|Subject: seeking hawaii info|
You say you are going to Hawaii, but do not say which island. I
believe you are talking about the island and county of Hawaii,
affectionately know as the Big Island. Only Hilton Waikaloan I know of is
on the west shore of the Big Island. There are several beautiful resorts in
that area, about 50 miles north of the town of Kailua-Kona (Kona Town).
You will need to rent a car to escape the luxury resort areas, because
they kind of try to keep you in that general area.
Between the resort areas and Kailua Town there really is nothing
except volcanic fields, with only grass growing at this point in time. There
are a few other resorts being built along the coast, but you will barely see
them from the highway which goes south into Town.
Don't forget, Hawaii Island is over twice as big as all the other
islands combined. You do not drive around its coastal perimeter in half a
day, like you can Oahu or Kauai. Maui doesn't really have a belt road. But
while the Big Island is large, it is not heavily populated. Most of the
200,000 inhabitants are about equally divided between the Kona area and the
Hilo area, which is on the south east part of the island. It is very wet
there, and is a much older area.
I think you should absolutely see Waipio Valley. To do so, first
rent a jeep. You need a four wheel drive to enter and leave the Waipio
Valley area. Head north and then east on the coast road. Look for the signs,
then go all the way to the east coast of the island. When you get there, a
sign will direct you to the left, along the coast, heading south, now. You
will end at the lookout above the Waipio Valley. Take the time to look down
into the valley from th lookout area. See is you don't sense the thousand of
sould who lost their lives to several tsunamis years ago.
There is a paved road down into the valley. Put your car into four
wheel drive before you go down. Go very slowly and give way to any cars
coming uphill, as they have absolute right of way. At the bottom of the
hill, make an immediate right hand turn. Drive along the road in the creek
bed east, until you reach the palms and black powder sand beach. Stay off
the beach itself, but you can drive among the trees on visible trails.
This area is gorgeous. Yes, I said black powder sand beach. You will
see a few surfers and camping sites, but the only regular inhabitants on the
beach are a couple of horses and a mule (very friendly). Take a picnic
lunch, take a swim, walk across the stream in the middle of the beach and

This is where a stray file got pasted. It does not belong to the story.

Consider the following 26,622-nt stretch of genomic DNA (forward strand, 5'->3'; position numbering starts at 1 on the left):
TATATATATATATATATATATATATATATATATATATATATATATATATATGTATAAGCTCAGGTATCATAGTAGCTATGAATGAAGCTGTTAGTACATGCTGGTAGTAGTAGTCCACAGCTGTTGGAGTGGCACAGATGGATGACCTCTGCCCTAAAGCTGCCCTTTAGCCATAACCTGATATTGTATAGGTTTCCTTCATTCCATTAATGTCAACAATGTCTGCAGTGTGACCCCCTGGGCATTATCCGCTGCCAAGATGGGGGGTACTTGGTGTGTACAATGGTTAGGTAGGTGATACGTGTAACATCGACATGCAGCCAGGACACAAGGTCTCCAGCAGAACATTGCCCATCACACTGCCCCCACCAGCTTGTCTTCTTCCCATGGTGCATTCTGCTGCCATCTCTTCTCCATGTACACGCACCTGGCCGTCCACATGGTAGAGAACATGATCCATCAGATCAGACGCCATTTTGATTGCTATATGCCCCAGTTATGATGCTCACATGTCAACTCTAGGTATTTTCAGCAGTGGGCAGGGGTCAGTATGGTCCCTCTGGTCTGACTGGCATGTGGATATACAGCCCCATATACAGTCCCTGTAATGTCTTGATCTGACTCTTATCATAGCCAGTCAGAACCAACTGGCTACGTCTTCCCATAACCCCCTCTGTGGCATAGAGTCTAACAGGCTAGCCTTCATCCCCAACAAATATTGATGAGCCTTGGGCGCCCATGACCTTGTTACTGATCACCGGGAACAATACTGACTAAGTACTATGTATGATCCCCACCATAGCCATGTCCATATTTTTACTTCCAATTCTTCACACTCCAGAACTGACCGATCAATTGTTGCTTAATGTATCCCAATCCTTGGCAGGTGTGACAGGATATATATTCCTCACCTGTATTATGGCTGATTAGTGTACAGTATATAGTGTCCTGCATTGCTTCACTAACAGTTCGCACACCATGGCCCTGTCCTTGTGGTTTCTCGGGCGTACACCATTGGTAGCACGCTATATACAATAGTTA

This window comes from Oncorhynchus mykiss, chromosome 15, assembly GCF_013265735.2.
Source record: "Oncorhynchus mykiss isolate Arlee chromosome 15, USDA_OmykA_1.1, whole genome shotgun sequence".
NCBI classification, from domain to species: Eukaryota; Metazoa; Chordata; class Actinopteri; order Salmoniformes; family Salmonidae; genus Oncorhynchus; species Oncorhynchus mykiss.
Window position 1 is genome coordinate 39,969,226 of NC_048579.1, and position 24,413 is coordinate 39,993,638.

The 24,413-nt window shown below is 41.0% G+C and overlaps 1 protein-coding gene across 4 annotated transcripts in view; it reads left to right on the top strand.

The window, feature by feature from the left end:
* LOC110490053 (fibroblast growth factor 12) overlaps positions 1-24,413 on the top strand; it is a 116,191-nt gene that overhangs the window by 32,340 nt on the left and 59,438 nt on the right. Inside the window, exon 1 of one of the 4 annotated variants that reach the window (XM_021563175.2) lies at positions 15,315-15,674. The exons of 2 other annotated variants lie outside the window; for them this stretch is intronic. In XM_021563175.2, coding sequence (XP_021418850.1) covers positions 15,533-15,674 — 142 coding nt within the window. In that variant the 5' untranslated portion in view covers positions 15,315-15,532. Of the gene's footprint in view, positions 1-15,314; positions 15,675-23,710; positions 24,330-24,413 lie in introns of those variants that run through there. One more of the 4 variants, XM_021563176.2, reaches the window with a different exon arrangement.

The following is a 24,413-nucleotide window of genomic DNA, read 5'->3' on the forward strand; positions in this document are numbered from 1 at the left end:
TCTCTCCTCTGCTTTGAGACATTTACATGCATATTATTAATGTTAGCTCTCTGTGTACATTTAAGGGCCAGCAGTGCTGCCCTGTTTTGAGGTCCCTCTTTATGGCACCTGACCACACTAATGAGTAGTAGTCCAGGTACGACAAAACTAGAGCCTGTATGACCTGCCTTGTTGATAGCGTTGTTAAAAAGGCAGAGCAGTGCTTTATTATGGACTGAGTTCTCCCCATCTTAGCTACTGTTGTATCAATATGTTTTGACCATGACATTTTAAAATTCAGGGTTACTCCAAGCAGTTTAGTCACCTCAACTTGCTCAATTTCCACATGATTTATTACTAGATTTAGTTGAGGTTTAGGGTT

explore the jungle area. You will go back in time, to the peaceful ways of
the old Hawaii.
When you leave, retrace your steps and use low gears to go all the
way up the hill, nonstop. It is steep, but no one has died driving the road
for many years. It is quite safe, if a bit for the adventuresome.
Turn off your four wheel drive after you are at the top. You can
also hire a trip down into the valley, but they will not be able to take you
to the beach, since it is off limits to commercialization. You will have a
tour through the valley areas, where Poi is grown. There is even a couple of
B &Bs down there.
The Volcano National Park is a must. We take friends down to see the
lava flow in the evenings. Take a flashlight, a warm wind breaker and good
walking boots. You can get close enough to put a stick in the flowing lava,
if you are of such a mind. It is a good 5 hour drive from where you will be
in the Hilton. So figure 10 plus hours round trip driving if you do it on
one day. But you could rent a cabin in the Volcano Park, or at the lodge
there itself. Not cheap, and double rent, so you must decide which way to
You should spend at least one relaxing day exploring Kona Town, but
1-2 days to see the Big Island is impossible. Even the full five days you
have will not be enough. So, I recommend you do the two big tours I mention,
and you will have definitely seen a couple of the many blessings of the Big
We could send you up to snow capped mountain of Mauna Kea, which you
can see from your resort area, but save that for another trip. It is only
snow in the middle of a desolute mountain top, after all, whereas an active
volcano is a wonder of the world. And Waipio, well let us just say, it is
like no where else on earth!
Marghe and Marty Gladstone